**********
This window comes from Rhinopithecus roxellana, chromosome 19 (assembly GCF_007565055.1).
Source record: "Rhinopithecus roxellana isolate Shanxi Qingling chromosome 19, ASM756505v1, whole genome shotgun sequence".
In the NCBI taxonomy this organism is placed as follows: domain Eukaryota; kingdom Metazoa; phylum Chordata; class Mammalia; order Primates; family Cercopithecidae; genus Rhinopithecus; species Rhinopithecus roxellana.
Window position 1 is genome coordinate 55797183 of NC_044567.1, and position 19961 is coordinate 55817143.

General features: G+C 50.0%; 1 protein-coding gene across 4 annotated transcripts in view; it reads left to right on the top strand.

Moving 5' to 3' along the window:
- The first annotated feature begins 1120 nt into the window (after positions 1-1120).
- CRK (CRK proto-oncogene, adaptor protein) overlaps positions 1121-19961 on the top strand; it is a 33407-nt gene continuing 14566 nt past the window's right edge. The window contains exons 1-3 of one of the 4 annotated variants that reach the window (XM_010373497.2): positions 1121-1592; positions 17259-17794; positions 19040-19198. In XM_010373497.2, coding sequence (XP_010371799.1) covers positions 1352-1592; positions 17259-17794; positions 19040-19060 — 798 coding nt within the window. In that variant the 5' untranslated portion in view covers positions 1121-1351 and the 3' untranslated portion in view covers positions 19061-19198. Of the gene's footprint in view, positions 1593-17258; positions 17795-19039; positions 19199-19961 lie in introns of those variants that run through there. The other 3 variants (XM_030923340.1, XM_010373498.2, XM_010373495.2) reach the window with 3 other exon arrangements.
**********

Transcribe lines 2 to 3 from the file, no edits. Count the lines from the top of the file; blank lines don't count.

Source record: "Rhinopithecus roxellana isolate Shanxi Qingling chromosome 19, ASM756505v1, whole genome shotgun sequence".
In the NCBI taxonomy this organism is placed as follows: domain Eukaryota; kingdom Metazoa; phylum Chordata; class Mammalia; order Primates; family Cercopithecidae; genus Rhinopithecus; species Rhinopithecus roxellana.